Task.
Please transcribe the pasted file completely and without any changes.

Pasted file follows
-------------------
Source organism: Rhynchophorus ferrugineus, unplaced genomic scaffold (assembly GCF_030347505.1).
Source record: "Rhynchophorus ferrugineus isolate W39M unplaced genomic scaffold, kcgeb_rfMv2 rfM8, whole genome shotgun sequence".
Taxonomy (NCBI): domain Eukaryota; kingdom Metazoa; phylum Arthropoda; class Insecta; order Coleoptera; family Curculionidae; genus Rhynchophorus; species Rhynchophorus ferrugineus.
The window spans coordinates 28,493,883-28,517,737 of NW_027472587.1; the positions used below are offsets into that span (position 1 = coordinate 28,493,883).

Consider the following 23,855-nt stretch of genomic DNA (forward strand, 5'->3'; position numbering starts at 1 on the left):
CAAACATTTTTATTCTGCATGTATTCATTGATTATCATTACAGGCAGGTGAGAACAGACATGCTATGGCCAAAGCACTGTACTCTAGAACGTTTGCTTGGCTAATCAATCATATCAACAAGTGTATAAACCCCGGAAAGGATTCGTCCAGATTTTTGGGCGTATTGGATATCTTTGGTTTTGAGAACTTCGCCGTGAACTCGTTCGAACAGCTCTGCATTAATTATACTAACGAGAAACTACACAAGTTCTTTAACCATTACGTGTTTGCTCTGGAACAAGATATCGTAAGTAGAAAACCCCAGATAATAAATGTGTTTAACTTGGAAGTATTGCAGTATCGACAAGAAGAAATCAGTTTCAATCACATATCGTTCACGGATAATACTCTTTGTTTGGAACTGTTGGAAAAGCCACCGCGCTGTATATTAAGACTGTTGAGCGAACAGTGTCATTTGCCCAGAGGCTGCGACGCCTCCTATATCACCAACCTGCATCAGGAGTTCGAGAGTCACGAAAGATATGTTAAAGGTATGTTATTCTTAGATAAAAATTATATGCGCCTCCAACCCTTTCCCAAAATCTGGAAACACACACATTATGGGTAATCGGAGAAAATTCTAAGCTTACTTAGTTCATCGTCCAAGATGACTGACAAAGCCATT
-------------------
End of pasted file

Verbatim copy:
Source organism: Rhynchophorus ferrugineus, unplaced genomic scaffold (assembly GCF_030347505.1).
Source record: "Rhynchophorus ferrugineus isolate W39M unplaced genomic scaffold, kcgeb_rfMv2 rfM8, whole genome shotgun sequence".
Taxonomy (NCBI): domain Eukaryota; kingdom Metazoa; phylum Arthropoda; class Insecta; order Coleoptera; family Curculionidae; genus Rhynchophorus; species Rhynchophorus ferrugineus.
The window spans coordinates 28,493,883-28,517,737 of NW_027472587.1; the positions used below are offsets into that span (position 1 = coordinate 28,493,883).

Consider the following 23,855-nt stretch of genomic DNA (forward strand, 5'->3'; position numbering starts at 1 on the left):
CAAACATTTTTATTCTGCATGTATTCATTGATTATCATTACAGGCAGGTGAGAACAGACATGCTATGGCCAAAGCACTGTACTCTAGAACGTTTGCTTGGCTAATCAATCATATCAACAAGTGTATAAACCCCGGAAAGGATTCGTCCAGATTTTTGGGCGTATTGGATATCTTTGGTTTTGAGAACTTCGCCGTGAACTCGTTCGAACAGCTCTGCATTAATTATACTAACGAGAAACTACACAAGTTCTTTAACCATTACGTGTTTGCTCTGGAACAAGATATCGTAAGTAGAAAACCCCAGATAATAAATGTGTTTAACTTGGAAGTATTGCAGTATCGACAAGAAGAAATCAGTTTCAATCACATATCGTTCACGGATAATACTCTTTGTTTGGAACTGTTGGAAAAGCCACCGCGCTGTATATTAAGACTGTTGAGCGAACAGTGTCATTTGCCCAGAGGCTGCGACGCCTCCTATATCACCAACCTGCATCAGGAGTTCGAGAGTCACGAAAGATATGTTAAAGGTATGTTATTCTTAGATAAAAATTATATGCGCCTCCAACCCTTTCCCAAAATCTGGAAACACACACATTATGGGTAATCGGAGAAAATTCTAAGCTTACTTAGTTCATCGTCCAAGATGACTGACAAAGCCATT